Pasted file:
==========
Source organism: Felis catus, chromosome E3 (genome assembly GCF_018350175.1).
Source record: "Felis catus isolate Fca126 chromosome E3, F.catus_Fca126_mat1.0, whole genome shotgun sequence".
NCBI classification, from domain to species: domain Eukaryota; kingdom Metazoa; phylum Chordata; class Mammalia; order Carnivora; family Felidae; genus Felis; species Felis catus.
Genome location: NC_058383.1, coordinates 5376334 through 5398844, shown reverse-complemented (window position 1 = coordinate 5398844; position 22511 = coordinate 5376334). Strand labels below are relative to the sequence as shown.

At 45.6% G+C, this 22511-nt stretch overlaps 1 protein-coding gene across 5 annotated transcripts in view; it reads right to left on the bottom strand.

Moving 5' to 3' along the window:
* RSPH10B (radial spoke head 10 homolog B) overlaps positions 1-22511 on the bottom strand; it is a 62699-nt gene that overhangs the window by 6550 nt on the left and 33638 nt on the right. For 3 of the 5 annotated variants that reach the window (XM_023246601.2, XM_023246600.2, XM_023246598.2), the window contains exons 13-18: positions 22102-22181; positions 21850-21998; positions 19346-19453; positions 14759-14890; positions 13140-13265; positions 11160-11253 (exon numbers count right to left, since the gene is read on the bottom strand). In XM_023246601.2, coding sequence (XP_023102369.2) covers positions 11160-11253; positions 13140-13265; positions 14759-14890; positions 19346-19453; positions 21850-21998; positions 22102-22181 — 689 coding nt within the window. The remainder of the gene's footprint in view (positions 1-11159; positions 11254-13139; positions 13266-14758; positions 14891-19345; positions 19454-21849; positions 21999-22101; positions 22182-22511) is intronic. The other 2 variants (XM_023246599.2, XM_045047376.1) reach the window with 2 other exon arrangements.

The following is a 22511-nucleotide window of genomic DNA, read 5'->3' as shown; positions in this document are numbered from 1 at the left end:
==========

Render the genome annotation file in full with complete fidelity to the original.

Source organism: Felis catus, chromosome E3 (genome assembly GCF_018350175.1).
Source record: "Felis catus isolate Fca126 chromosome E3, F.catus_Fca126_mat1.0, whole genome shotgun sequence".
NCBI classification, from domain to species: domain Eukaryota; kingdom Metazoa; phylum Chordata; class Mammalia; order Carnivora; family Felidae; genus Felis; species Felis catus.
Genome location: NC_058383.1, coordinates 5376334 through 5398844, shown reverse-complemented (window position 1 = coordinate 5398844; position 22511 = coordinate 5376334). Strand labels below are relative to the sequence as shown.

At 45.6% G+C, this 22511-nt stretch overlaps 1 protein-coding gene across 5 annotated transcripts in view; it reads right to left on the bottom strand.

Moving 5' to 3' along the window:
* RSPH10B (radial spoke head 10 homolog B) overlaps positions 1-22511 on the bottom strand; it is a 62699-nt gene that overhangs the window by 6550 nt on the left and 33638 nt on the right. For 3 of the 5 annotated variants that reach the window (XM_023246601.2, XM_023246600.2, XM_023246598.2), the window contains exons 13-18: positions 22102-22181; positions 21850-21998; positions 19346-19453; positions 14759-14890; positions 13140-13265; positions 11160-11253 (exon numbers count right to left, since the gene is read on the bottom strand). In XM_023246601.2, coding sequence (XP_023102369.2) covers positions 11160-11253; positions 13140-13265; positions 14759-14890; positions 19346-19453; positions 21850-21998; positions 22102-22181 — 689 coding nt within the window. The remainder of the gene's footprint in view (positions 1-11159; positions 11254-13139; positions 13266-14758; positions 14891-19345; positions 19454-21849; positions 21999-22101; positions 22182-22511) is intronic. The other 2 variants (XM_023246599.2, XM_045047376.1) reach the window with 2 other exon arrangements.

The following is a 22511-nucleotide window of genomic DNA, read 5'->3' as shown; positions in this document are numbered from 1 at the left end: